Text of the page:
Despite the likelihood that a horse's mass influences hoof morphology, empirical evidence is lacking. A clearer understanding of factors influencing hoof shape could enable prevention, or better treatment, of foot-based disorders; common causes of equine lameness. The study's aim was to investigate the relationship between horse body size, in terms of mass and height, and fore hoof dimensions. A further aim was to determine changes in the occurrence of hoof asymmetry as body size increases. Height, mass, and fore hoof dimensions; coronet band width (CBW); hoof base width (HBW); dorsal hoof wall angle (DHWA); and hoof spread (HS) of 63 riding school horses were measured within two weeks of routine shoeing. Regression analysis demonstrated positive relationships between body mass and both CBW and HBW in left and right hooves, indicating basic hoof dimensions increased as body mass increased. No relationship between horse height and hoof variables was found, suggesting mass is more influential on hoof morphology. Left and right DHWL were moderately correlated; however, paired t-test results identified a greater right than left DHWA. As left DHWA increased, left HS decreased, indicating development of a more upright hoof geometry. Both left and right HS increased as corresponding HBW increased. Both hooves tended toward a more upright conformation as horse height and body mass increased. However, asymmetries observed suggest a splayed left hoof compared to a “boxy” right hoof. Such morphological adjustments may indicate variation in horn tubule orientation in response to greater structural loading; an important consideration for hoof practitioners.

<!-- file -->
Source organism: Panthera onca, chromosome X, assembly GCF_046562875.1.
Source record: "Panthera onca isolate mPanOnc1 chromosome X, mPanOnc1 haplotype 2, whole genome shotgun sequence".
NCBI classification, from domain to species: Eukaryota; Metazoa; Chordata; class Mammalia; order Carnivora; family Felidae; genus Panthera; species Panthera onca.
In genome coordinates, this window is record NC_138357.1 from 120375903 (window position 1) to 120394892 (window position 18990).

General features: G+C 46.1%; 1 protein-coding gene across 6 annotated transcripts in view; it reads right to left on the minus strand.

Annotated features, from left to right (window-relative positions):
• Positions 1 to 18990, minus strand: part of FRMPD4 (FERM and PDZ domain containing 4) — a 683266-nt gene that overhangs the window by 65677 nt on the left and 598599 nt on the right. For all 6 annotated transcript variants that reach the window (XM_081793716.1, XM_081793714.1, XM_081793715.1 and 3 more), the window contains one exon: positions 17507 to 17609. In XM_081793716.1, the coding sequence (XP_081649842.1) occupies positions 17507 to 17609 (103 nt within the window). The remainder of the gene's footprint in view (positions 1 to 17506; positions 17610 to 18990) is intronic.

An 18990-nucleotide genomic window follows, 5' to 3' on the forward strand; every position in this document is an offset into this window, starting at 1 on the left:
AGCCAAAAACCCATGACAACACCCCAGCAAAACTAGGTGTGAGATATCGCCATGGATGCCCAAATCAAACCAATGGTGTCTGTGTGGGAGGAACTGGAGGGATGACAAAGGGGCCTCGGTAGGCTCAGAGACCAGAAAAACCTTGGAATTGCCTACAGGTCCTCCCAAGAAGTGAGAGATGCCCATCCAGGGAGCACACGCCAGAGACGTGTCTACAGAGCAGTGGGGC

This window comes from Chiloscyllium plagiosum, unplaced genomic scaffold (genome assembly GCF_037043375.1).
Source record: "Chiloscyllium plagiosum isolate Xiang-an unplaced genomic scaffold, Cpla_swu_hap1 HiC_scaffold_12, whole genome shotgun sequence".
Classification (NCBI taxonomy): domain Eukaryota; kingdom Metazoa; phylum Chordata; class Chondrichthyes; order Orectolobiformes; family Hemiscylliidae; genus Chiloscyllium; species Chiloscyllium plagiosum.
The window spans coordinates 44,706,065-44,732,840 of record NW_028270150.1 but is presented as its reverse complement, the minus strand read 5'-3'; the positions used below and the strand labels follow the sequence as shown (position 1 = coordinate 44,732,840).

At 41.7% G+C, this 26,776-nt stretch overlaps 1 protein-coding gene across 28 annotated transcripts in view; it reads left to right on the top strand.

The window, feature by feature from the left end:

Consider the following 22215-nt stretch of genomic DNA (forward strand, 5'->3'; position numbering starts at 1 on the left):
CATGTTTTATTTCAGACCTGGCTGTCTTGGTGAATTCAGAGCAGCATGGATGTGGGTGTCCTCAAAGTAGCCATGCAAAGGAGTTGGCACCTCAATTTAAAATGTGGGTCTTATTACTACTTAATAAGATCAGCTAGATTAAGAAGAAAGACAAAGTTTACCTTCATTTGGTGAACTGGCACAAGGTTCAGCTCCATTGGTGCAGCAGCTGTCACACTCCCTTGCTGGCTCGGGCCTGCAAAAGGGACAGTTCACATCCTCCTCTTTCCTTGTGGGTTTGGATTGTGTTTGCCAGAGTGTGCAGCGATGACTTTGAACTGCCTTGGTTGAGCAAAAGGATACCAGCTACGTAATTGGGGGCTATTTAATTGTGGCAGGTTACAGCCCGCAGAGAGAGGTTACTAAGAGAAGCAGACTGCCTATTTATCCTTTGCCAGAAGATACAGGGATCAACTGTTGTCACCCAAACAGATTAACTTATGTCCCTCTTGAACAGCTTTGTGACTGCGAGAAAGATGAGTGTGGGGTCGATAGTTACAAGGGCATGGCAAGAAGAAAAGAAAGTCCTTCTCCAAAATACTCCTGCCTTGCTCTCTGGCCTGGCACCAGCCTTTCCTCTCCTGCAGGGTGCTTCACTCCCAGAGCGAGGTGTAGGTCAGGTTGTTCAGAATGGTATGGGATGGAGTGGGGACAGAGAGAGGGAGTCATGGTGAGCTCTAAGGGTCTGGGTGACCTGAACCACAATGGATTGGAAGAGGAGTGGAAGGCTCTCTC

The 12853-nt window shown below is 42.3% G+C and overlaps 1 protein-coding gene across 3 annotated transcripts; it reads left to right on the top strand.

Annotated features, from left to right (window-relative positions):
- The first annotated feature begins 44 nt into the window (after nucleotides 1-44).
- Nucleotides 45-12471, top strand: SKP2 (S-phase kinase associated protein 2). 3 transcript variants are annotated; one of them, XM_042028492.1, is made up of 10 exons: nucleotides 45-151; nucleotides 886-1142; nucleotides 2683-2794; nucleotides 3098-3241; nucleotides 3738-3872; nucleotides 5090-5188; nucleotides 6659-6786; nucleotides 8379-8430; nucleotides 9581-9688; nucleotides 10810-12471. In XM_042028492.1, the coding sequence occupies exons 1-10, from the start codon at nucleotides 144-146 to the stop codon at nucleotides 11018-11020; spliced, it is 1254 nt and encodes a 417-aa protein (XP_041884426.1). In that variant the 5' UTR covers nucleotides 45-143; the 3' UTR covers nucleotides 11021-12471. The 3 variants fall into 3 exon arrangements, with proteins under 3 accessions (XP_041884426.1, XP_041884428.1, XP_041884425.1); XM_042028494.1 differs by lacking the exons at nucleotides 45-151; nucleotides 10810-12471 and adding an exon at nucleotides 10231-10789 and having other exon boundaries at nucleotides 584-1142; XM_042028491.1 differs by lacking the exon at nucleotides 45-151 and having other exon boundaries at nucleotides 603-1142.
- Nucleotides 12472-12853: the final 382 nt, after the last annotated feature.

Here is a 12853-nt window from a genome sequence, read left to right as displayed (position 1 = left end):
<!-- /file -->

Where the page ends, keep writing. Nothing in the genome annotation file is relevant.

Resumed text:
- Hoof conformation
- Body mass